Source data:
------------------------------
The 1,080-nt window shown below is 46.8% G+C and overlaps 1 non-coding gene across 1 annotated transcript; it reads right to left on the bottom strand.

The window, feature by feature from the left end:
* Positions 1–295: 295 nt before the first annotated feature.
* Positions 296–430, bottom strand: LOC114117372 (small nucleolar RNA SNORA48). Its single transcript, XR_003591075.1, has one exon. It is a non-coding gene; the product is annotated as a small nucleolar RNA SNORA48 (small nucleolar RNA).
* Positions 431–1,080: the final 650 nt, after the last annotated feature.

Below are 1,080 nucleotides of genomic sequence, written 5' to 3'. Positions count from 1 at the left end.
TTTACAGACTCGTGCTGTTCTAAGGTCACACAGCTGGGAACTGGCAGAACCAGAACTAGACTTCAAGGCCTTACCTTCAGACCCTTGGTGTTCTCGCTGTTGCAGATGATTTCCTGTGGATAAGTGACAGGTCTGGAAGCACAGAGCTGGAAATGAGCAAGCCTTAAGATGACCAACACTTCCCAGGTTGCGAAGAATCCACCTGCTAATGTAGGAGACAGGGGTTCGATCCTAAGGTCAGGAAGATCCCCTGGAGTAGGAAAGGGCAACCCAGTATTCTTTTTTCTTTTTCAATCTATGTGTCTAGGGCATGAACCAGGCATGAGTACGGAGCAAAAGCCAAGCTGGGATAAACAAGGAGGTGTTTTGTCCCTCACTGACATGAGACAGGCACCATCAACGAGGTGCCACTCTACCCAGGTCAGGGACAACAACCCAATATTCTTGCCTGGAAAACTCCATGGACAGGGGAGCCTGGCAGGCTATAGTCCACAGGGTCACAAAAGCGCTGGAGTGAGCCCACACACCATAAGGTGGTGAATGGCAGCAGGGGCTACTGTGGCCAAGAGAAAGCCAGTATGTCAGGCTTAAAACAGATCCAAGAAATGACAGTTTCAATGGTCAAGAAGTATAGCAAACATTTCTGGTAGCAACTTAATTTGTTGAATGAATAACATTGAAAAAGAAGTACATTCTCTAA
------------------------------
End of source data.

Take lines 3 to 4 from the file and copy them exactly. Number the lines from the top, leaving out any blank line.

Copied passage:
* Positions 1–295: 295 nt before the first annotated feature.
* Positions 296–430, bottom strand: LOC114117372 (small nucleolar RNA SNORA48). Its single transcript, XR_003591075.1, has one exon. It is a non-coding gene; the product is annotated as a small nucleolar RNA SNORA48 (small nucleolar RNA).